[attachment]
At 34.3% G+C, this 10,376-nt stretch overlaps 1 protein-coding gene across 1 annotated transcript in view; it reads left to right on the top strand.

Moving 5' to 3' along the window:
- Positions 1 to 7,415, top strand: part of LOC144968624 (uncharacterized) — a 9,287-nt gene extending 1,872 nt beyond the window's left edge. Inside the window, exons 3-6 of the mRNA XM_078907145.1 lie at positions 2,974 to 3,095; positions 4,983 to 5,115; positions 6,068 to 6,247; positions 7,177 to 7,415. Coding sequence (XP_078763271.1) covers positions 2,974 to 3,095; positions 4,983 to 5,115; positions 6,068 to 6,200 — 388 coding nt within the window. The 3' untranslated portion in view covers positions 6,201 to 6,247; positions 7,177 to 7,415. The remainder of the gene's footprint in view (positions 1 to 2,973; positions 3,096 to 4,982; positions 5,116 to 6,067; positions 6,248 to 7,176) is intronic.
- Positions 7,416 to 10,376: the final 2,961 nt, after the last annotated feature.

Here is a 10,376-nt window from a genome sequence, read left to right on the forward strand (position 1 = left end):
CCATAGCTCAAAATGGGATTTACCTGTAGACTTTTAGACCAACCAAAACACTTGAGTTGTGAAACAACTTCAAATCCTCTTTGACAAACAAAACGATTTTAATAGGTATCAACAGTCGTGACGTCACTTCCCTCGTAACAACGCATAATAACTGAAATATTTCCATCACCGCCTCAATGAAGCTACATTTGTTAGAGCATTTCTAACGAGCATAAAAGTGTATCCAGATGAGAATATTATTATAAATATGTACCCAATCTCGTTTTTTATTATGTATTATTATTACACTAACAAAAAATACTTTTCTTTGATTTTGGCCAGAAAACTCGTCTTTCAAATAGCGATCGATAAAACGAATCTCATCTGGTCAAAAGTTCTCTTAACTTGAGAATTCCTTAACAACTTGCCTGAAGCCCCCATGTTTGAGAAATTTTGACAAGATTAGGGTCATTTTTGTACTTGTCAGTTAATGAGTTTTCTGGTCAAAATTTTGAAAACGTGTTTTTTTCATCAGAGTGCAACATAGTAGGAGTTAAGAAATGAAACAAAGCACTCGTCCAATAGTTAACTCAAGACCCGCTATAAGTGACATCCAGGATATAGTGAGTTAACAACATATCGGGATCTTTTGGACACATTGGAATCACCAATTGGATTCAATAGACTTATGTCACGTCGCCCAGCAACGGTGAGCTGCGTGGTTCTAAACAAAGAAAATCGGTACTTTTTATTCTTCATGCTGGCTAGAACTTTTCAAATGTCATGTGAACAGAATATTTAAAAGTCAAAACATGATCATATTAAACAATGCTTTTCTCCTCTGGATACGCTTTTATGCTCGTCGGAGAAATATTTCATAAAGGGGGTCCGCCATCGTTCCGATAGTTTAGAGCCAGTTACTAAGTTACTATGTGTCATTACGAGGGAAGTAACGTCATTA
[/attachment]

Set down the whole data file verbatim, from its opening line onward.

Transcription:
At 34.3% G+C, this 10,376-nt stretch overlaps 1 protein-coding gene across 1 annotated transcript in view; it reads left to right on the top strand.

Moving 5' to 3' along the window:
- Positions 1 to 7,415, top strand: part of LOC144968624 (uncharacterized) — a 9,287-nt gene extending 1,872 nt beyond the window's left edge. Inside the window, exons 3-6 of the mRNA XM_078907145.1 lie at positions 2,974 to 3,095; positions 4,983 to 5,115; positions 6,068 to 6,247; positions 7,177 to 7,415. Coding sequence (XP_078763271.1) covers positions 2,974 to 3,095; positions 4,983 to 5,115; positions 6,068 to 6,200 — 388 coding nt within the window. The 3' untranslated portion in view covers positions 6,201 to 6,247; positions 7,177 to 7,415. The remainder of the gene's footprint in view (positions 1 to 2,973; positions 3,096 to 4,982; positions 5,116 to 6,067; positions 6,248 to 7,176) is intronic.
- Positions 7,416 to 10,376: the final 2,961 nt, after the last annotated feature.

Here is a 10,376-nt window from a genome sequence, read left to right on the forward strand (position 1 = left end):
CCATAGCTCAAAATGGGATTTACCTGTAGACTTTTAGACCAACCAAAACACTTGAGTTGTGAAACAACTTCAAATCCTCTTTGACAAACAAAACGATTTTAATAGGTATCAACAGTCGTGACGTCACTTCCCTCGTAACAACGCATAATAACTGAAATATTTCCATCACCGCCTCAATGAAGCTACATTTGTTAGAGCATTTCTAACGAGCATAAAAGTGTATCCAGATGAGAATATTATTATAAATATGTACCCAATCTCGTTTTTTATTATGTATTATTATTACACTAACAAAAAATACTTTTCTTTGATTTTGGCCAGAAAACTCGTCTTTCAAATAGCGATCGATAAAACGAATCTCATCTGGTCAAAAGTTCTCTTAACTTGAGAATTCCTTAACAACTTGCCTGAAGCCCCCATGTTTGAGAAATTTTGACAAGATTAGGGTCATTTTTGTACTTGTCAGTTAATGAGTTTTCTGGTCAAAATTTTGAAAACGTGTTTTTTTCATCAGAGTGCAACATAGTAGGAGTTAAGAAATGAAACAAAGCACTCGTCCAATAGTTAACTCAAGACCCGCTATAAGTGACATCCAGGATATAGTGAGTTAACAACATATCGGGATCTTTTGGACACATTGGAATCACCAATTGGATTCAATAGACTTATGTCACGTCGCCCAGCAACGGTGAGCTGCGTGGTTCTAAACAAAGAAAATCGGTACTTTTTATTCTTCATGCTGGCTAGAACTTTTCAAATGTCATGTGAACAGAATATTTAAAAGTCAAAACATGATCATATTAAACAATGCTTTTCTCCTCTGGATACGCTTTTATGCTCGTCGGAGAAATATTTCATAAAGGGGGTCCGCCATCGTTCCGATAGTTTAGAGCCAGTTACTAAGTTACTATGTGTCATTACGAGGGAAGTAACGTCATTA